Boko Haram – “Western education is sacrilege.” That is the direct translation of Nigerian Islamic extremist group Boko Haram’s name. The group has handcuffed the northern half of the region with increasingly violent attacks and is on the brink of being declared as a terrorist organization by the United States. Since 2010, Boko Haram has become a legitimate threat to the most populated country in Africa, and is forcing the world to take notice.
Over 1,000 deaths have been linked to Boko Haram’s activities since the beginning of 2011, as the group continues its efforts to overthrow the Nigerian government and establish Islamic law in the nation. Suicide bombings have become a regular method of attack for the group, including a car bombing that struck a United Nations building in the Nigerian capital of Abuja last August that left 25 dead. The group recently issued a warning to all Christians living in the northern region, prompting many to flee to the Christian-dominated south.
Boko Haram was founded in 2002 by Mohammed Yosuf, a spiritual leader who preached against the teachings of the Western world. For its first seven years the group operated peacefully, until rumors of its members stockpiling weapons thrust it into direct conflict with the Nigerian government. Members of Boko Haram were forcibly apprehended in Bauchi during July 2009, Yosuf among them. He was later killed in what was believed to be an escape attempt from prison. Almost a year later, Boko Haram staged a prison break in Bauchi, freeing over 700 prisoners. It was the first attack in the current wave that has rocked Nigeria.
Many believe that Boko Haram has been re-indoctrinated following the death of its leader, finding heavy influence from al-Qaeda related groups. The insurgents have since been supplied with explosives and arms, originating from eastern regions. Libya is thought to be the source of many of these illegal weapons, following the fall of Moammar Kadafi. Boko Haram has placed itself directly at odds with the Nigerian government, announcing that they would “devour” President Goodluck Jonathan. Jonathan claimed earlier this year that the extremist group would be eliminated by the middle of this year.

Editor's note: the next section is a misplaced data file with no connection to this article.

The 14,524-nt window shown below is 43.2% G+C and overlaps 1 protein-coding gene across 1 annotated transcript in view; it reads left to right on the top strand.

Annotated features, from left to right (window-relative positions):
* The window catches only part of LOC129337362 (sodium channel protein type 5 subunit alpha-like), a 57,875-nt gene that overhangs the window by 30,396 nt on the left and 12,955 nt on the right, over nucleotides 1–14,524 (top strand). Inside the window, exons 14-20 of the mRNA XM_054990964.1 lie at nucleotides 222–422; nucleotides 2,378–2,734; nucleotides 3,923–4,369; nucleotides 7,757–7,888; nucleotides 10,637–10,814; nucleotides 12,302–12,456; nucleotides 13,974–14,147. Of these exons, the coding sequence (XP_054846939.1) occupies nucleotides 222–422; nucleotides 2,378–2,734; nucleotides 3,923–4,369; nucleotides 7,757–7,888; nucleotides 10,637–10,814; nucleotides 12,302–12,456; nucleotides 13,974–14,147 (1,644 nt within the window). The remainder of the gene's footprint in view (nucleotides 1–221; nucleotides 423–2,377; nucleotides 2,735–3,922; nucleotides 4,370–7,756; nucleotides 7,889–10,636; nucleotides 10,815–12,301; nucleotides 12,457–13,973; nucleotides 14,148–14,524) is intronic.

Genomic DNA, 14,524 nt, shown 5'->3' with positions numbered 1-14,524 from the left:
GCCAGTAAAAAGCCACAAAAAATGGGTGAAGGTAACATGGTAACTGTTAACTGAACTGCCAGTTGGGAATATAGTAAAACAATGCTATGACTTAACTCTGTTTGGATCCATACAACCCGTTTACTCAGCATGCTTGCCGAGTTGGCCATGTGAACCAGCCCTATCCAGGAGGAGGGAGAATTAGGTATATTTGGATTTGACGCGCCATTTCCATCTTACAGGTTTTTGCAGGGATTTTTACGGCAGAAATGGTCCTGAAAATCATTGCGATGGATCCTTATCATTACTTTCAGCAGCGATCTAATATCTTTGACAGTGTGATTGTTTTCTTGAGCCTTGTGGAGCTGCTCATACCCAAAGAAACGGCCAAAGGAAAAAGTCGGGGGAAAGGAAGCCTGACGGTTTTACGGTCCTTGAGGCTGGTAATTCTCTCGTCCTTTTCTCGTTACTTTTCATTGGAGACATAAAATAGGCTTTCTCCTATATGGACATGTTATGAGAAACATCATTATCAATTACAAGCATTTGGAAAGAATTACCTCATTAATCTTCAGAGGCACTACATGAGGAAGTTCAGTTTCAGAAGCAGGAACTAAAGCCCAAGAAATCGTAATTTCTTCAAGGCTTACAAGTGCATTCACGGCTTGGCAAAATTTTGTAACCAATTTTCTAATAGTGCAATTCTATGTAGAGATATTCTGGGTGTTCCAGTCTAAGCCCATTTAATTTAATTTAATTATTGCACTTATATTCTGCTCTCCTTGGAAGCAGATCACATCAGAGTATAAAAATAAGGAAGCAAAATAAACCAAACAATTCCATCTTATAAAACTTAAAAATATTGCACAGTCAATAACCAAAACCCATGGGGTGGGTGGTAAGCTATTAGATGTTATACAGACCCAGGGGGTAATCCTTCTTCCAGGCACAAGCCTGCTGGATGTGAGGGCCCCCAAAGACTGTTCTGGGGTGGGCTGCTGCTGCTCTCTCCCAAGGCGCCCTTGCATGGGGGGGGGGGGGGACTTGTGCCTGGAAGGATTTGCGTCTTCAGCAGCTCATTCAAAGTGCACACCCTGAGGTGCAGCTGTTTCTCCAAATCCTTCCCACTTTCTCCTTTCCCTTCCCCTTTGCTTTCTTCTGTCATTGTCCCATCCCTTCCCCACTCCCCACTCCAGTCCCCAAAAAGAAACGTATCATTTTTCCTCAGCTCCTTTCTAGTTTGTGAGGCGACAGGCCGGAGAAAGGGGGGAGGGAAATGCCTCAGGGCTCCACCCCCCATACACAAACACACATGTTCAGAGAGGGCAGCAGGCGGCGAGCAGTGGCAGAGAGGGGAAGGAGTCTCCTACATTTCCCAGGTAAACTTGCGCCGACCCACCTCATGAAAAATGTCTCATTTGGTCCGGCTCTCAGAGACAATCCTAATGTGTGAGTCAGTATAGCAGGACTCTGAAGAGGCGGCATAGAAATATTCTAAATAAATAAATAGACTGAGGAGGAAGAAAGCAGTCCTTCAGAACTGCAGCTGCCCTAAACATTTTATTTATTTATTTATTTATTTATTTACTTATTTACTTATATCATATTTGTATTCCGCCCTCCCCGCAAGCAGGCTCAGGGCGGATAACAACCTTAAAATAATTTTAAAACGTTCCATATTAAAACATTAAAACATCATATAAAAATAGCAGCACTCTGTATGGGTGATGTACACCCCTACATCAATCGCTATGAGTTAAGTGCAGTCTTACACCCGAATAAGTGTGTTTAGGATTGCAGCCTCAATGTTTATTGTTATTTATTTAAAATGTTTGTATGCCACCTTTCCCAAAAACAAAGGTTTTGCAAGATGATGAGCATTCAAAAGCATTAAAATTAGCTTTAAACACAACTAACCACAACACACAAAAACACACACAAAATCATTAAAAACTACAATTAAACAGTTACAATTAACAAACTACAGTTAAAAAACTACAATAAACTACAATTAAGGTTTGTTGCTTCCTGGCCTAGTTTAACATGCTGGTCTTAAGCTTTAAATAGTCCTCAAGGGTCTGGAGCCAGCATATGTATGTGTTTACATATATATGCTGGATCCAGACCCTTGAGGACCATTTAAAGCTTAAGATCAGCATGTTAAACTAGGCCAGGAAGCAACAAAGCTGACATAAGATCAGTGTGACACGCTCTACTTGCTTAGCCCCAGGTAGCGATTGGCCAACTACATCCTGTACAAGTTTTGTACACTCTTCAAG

Religious conflict has been a common occurrence in Nigeria’s past, but increased regional division could heighten internal tensions even further. The U.S. has expressed growing concerns that Boko Haram could pose a threat to American interests in the region, or the States directly. Nigeria is one of the few African countries with regular flights directly to the U.S. Meanwhile, some Nigerians believe that Boko Haram is a product of the CIA, secretly funded to create unrest in Northern Nigeria.
As of now, Nigeria does not seem to be sure how it will handle the extremist group. Serious military action against a group consisting of civilians could lead to even further division or even a civil war.